Today I was driving past a 1 Megawatt solar power installation and got thinking about power distribution. One of the troubles with solar is that solar panels put out DC, while our homes use AC. The whole AC/DC fight goes back to Edison/Westinghouse/Tesla/Steinmetz, etc and is a longer story than I can go into here. Edison wanted to run homes on DC, everybody else knew the only way to conduct electricity over long distances was AC, so our homes run on AC. All well and good until rooftop solar power shows up, generating DC. The traditional solar setup then stores the energy in batteries, runs an DC-to-AC converter, synchronize it to the grid, and use it.

But let's look at how we use it once it comes out of the receptacle. My computer changes that AC wall power to DC for the machine. So does my cell phone charger, battery charger, TV, amp, PS3. In short, everything in my house except lights and things with motors changes the AC to DC before it can use it. When LED lighting comes about in the next few years, move the lights to the DC column as well. So here's my radical notion: start transitioning house current to DC. Initially this would be a separate 12 volt distribution system in the house. Once standards are set, then electronics manufacturers could start making alternative DC adapters in addition to the AC adapters (power bricks) we now use. There's already lots of manufacturing capacity and engineering knowledge built around 12 volt DC systems, since that's what cars run on.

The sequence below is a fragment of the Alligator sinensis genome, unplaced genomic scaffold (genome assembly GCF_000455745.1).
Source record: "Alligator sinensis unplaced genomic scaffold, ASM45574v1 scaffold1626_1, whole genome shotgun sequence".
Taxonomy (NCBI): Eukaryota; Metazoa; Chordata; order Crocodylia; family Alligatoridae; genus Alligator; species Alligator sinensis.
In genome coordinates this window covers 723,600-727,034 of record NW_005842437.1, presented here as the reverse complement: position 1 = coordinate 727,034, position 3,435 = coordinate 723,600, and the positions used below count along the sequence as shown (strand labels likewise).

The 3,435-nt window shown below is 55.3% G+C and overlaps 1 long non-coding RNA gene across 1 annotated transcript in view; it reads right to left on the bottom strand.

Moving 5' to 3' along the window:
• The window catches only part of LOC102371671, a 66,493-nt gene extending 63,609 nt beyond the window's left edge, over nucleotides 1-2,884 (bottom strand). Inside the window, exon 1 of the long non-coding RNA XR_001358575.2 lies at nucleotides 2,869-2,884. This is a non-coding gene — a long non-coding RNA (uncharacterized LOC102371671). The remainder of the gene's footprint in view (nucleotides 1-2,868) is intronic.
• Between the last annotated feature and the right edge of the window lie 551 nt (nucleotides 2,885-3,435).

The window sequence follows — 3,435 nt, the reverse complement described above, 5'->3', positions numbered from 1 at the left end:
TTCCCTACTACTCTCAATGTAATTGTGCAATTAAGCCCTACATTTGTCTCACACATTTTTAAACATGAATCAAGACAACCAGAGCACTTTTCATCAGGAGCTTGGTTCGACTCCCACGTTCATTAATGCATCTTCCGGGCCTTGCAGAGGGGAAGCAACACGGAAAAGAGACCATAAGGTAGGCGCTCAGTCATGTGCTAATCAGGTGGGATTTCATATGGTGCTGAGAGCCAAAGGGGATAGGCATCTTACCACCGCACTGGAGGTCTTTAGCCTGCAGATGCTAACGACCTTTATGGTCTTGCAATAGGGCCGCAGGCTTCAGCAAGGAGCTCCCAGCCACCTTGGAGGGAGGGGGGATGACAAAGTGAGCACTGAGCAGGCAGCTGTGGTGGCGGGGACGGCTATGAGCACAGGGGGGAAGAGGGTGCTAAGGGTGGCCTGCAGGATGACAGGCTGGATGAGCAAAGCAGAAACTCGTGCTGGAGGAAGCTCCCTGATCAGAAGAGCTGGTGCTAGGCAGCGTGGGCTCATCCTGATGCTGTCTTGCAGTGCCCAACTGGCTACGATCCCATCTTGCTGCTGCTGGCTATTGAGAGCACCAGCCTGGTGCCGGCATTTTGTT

The advantages of this system are numerous: solar power would be much more efficient and economical since you don't have to convert their output to AC, power supplies (and power bricks) would be smaller, cheaper and more efficient. And best of all, we start to truly get the benefits of the long-touted 'smart-grid' systems because storing DC in batteries without having to convert it back to AC reduces complexity and loss. Did I mention that 12 volts DC is much safer than 120 volts AC? All in all, when we convert to LED lighting a few years hence, I think it's time to take a serious look at wiring homes with DC.

I'm sure hundreds of people have thought of this before, but I don't have a link into their fountain of knowledge. If anybody knows of a reference, drop me a note or post a comment to this blog entry.

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